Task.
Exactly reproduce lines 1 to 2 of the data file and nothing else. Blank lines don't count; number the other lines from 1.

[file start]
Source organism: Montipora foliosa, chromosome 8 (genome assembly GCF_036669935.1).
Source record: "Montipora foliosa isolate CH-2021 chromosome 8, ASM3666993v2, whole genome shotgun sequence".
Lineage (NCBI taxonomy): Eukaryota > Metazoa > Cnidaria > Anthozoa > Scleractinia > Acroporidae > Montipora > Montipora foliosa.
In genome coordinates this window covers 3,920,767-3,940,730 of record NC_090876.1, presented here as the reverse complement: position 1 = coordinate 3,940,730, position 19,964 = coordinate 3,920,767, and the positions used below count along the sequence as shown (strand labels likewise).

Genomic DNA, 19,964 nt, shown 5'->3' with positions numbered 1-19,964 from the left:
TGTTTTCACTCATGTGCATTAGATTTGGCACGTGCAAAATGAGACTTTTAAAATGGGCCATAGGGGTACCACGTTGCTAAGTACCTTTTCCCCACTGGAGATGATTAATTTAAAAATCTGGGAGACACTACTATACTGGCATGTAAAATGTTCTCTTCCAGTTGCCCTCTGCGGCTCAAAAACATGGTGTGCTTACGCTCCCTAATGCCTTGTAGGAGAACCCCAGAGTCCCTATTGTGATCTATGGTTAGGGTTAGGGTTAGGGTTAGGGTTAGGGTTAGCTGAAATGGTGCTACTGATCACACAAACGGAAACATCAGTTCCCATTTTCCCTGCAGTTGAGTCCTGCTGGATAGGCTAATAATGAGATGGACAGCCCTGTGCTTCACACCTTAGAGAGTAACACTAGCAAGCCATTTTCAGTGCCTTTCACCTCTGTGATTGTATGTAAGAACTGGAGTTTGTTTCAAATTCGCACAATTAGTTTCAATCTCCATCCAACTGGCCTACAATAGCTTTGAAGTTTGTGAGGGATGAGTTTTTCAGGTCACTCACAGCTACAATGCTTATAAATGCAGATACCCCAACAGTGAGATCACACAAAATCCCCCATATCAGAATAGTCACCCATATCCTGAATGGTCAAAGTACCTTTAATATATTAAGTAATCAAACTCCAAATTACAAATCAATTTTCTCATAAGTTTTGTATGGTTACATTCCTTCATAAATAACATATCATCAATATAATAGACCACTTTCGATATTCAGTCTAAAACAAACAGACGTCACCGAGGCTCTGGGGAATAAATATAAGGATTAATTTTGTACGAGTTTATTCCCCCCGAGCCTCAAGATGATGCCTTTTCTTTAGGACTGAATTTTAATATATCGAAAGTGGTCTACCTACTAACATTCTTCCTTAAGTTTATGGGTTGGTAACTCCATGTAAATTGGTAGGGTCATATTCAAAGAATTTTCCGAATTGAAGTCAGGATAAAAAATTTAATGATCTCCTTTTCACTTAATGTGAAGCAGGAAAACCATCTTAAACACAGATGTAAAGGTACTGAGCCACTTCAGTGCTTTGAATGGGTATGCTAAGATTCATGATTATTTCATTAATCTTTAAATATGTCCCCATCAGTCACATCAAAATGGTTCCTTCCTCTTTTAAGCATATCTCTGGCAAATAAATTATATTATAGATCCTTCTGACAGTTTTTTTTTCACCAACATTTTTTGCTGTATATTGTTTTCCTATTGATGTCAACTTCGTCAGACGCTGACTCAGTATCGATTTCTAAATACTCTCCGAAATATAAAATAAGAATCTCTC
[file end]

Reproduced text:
Source organism: Montipora foliosa, chromosome 8 (genome assembly GCF_036669935.1).
Source record: "Montipora foliosa isolate CH-2021 chromosome 8, ASM3666993v2, whole genome shotgun sequence".